Chilean Energy Minister Fernando Echeverria’s resignation last night over a conflict of interest after being named to the position July 18 by President Sebastian Pinera may be “costly” and betrays “trend of rushing rather than paying attention to detail,” according to two analysts.
Patricio Navia, a specialist in Chilean politics at New York University, responded in an e-mail to questions on the change:
“The extremely early departure of the new energy minister will be very costly for the Pinera government. Since Echeverria left due to his conflicts of interests, there will be more controversy over the close ties between the Pinera government and the business elite.
“Though the government will claim that Echeverria resigned on his own, before any accusations, the fact that the government did not conduct due diligence before appointing him confirms the accusations that the government is improvising and lacks what it takes to govern responsibly.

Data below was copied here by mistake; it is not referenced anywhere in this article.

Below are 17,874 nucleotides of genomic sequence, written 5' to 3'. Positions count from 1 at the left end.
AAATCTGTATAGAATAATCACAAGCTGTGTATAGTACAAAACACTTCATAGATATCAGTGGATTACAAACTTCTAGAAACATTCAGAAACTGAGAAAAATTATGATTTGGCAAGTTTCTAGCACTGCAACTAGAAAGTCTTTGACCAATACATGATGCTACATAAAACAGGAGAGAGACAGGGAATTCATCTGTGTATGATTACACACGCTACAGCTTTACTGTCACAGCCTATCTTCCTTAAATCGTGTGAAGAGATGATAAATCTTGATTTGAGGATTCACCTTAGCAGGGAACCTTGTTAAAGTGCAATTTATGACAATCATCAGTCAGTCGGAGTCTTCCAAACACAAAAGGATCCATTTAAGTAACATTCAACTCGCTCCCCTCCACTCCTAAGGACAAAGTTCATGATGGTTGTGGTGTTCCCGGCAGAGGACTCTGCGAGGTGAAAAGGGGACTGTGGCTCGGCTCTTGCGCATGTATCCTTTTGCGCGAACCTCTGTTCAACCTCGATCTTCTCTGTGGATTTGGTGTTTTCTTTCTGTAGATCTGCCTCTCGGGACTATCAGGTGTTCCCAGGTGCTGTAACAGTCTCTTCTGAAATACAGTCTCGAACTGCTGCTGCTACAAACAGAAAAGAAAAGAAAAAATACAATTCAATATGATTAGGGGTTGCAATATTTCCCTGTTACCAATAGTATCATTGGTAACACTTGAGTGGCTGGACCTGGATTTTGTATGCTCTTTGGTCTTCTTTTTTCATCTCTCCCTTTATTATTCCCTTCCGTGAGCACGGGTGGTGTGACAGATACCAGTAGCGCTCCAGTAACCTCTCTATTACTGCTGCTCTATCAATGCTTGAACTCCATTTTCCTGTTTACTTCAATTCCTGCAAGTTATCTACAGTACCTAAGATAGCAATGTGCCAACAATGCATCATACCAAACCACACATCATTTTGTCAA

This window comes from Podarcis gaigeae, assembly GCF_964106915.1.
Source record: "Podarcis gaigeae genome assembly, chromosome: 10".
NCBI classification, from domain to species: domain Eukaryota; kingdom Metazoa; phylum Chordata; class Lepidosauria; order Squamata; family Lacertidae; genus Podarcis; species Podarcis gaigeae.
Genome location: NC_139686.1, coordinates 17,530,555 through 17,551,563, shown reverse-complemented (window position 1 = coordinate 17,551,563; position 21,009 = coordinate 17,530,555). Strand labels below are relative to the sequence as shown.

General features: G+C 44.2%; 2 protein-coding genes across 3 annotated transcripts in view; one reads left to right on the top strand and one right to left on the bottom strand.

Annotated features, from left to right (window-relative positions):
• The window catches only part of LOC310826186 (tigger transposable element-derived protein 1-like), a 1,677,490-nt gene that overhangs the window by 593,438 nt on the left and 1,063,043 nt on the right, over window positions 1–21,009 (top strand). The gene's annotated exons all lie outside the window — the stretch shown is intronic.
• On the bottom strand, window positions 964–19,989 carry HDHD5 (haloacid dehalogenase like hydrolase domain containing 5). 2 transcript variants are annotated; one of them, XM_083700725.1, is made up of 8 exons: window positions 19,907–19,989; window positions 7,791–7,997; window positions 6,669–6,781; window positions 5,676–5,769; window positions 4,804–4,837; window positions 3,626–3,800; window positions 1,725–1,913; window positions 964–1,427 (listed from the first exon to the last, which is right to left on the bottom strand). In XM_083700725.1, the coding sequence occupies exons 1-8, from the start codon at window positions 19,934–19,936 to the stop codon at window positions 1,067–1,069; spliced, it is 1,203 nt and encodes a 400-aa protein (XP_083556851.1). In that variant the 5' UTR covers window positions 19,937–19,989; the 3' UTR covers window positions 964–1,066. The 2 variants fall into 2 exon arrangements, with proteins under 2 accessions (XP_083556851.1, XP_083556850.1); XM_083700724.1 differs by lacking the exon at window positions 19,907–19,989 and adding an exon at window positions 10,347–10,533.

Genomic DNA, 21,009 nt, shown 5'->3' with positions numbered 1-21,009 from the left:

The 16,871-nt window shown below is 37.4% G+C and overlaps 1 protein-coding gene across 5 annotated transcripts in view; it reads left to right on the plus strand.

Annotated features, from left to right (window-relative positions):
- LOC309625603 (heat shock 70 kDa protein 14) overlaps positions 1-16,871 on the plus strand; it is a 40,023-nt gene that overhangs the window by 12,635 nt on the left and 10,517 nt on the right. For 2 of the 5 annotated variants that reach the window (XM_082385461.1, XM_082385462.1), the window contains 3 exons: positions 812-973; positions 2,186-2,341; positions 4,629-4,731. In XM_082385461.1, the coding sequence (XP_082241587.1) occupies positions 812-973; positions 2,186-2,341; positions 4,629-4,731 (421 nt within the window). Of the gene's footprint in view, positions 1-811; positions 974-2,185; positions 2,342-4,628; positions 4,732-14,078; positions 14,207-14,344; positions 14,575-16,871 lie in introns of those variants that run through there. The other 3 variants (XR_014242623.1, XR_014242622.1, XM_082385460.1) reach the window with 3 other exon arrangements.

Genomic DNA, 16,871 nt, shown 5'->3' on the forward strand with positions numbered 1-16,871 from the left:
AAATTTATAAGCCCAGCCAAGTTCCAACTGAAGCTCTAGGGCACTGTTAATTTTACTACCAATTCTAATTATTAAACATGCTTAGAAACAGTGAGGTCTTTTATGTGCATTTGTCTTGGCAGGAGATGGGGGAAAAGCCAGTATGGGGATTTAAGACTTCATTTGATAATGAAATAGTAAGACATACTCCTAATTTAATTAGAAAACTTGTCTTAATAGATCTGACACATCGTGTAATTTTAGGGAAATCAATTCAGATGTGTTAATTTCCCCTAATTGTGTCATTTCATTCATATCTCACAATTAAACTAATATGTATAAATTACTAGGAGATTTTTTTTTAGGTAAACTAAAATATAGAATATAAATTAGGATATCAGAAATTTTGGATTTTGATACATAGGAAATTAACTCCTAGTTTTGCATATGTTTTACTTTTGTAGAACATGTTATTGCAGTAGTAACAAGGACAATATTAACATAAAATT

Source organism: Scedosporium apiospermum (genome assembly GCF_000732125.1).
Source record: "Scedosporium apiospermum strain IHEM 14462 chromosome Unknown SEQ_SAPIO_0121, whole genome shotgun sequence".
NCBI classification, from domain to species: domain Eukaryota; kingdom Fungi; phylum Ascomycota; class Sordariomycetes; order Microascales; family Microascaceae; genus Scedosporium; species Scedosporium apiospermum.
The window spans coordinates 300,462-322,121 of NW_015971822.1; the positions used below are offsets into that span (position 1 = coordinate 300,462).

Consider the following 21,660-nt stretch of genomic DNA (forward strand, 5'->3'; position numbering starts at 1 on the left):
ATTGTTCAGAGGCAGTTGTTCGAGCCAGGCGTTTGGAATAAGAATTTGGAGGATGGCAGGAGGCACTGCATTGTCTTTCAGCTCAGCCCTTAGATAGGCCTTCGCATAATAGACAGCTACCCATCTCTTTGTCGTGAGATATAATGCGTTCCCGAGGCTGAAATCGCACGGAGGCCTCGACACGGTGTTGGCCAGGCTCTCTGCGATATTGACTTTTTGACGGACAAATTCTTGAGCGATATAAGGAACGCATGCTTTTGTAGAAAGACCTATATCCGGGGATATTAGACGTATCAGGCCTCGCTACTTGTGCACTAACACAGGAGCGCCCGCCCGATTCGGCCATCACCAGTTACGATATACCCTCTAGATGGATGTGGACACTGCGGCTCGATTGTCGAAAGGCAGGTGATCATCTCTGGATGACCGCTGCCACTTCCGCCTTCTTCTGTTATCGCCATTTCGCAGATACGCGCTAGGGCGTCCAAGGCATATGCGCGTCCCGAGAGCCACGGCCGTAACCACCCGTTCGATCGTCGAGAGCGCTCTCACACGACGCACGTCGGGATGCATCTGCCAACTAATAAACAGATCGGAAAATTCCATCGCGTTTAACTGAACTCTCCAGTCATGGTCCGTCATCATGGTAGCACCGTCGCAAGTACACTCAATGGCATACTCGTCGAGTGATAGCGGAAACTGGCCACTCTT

“A good part of the positive effect of the Cabinet shuffle earlier this week is now lost, since the press is more preoccupied with Echeverria’s resignation than with the new blood brought in by the new ministers.”
Robert Funk, a political science professor at the University of Chile, commented on the resignation in a telephone interview today:
“I don’t think it will affect approval ratings, other than the fact that in general terms it’s seen as a lack of coordination and not doing things right. This government sold itself in the campaign as one that would do things better rather than implement major changes. And time after time, it has shown that it doesn’t do things better.
“These are silly mistakes that are easy to avoid. Here it appears we’re seeing a trend of rushing rather than paying attention to detail.
“This also confirms impressions of a close tie between this government and businesses, which in a country like Chile isn’t healthy because most people are suspicious about the business world.”
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